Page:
On Aquinas's Way to God

One of the issues that continually emerges in discussions of the existence of God is His status as a primary cause. God is often described as the first, primary, fundamental cause of things. Accordingly, in attempted demonstrations of God, if it can be established that there is a first cause, then we are somewhat on the way to God. Frequently then the focus of theistic arguments for God's existence will be on the nature of causality and establishing some first cause of all things. A typical way of doing this is known as the Kalam argument. The general form of Kalam style arguments for God's existence is to show that whatever has a beginning of existence has a cause of existence, all created things have a beginning of existence, in which case there is a cause of all created things. I allude to the Kalam argument above not to interrogate it; the Kalam argument has numerous defenders who will rigorously seek to justify every one of their claims and will indeed dispute t

On St Thomas Aquinas

Most people will know that St Thomas Aquinas is a significant thinker in the history of philosophy and theology. He is well known for his (in)famous five ways for God's existence, and those who have studied the history of thought know that he made significant contributions to philosophy and theology. But what about the man himself? One can get lost in all the arguments and abstract reasoning and forget about the man; indeed I myself have often forgotten that the Angelic Doctor was just a man subject to the same challenges, disappointments, and failings as the rest of us. Thomas was born around 1224 at Roccasecca Aquino. At around 5 he began his education with the Benedictine monks in Monte Cassino, but owing to disagreements between Pope and the Emperor Frederick II which spilled over into the abbey, Thomas was enrolled at the recently established university of Naples around the age of 15. It was here that he was exposed to two significant influences on his life: the study of A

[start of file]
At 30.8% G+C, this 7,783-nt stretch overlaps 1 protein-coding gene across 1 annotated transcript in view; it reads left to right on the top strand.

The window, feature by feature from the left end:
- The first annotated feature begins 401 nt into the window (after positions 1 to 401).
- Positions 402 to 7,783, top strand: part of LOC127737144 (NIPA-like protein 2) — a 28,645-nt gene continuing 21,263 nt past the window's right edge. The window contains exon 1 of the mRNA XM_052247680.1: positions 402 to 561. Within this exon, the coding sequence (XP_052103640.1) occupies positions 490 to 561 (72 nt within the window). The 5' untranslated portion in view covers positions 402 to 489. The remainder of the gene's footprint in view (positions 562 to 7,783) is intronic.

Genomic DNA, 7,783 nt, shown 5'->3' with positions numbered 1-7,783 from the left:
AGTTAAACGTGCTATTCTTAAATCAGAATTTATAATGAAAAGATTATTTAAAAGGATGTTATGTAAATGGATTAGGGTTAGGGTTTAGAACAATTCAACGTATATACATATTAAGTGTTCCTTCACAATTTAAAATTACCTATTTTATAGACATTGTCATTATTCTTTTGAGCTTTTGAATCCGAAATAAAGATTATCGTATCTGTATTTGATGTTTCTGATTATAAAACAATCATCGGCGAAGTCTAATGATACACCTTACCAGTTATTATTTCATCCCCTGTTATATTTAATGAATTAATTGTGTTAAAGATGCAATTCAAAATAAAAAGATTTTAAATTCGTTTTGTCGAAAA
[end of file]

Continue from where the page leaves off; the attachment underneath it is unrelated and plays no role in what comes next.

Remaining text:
Welcome to the Bearded Thomist blog. My name is Gaven Kerr; I am a bearded Thomist, and I have been engaged with philosophy and theology, particularly the work of St Thomas Aquinas, for a number of years. My engagement with Thomas has always been to understand him within the contemporary philosophical and theological situation. Thus, I don't read Thomas as some historical artifact to be preserved. I do think that Aquinas was systematically correct about most issues of philosophical and theological importance, but I also understand that other philosophers and theologians have come after St Thomas, and that there are issues in these areas that for good or ill are taken to be pressing. I believe that Aquinas's thought provides us with the resources for dealing with issues not only in contemporary philosophy and theology, but also life and society. This blog is devoted to engaging with those issues. Accordingly, some of the posts will be of a somewhat academic nature, but other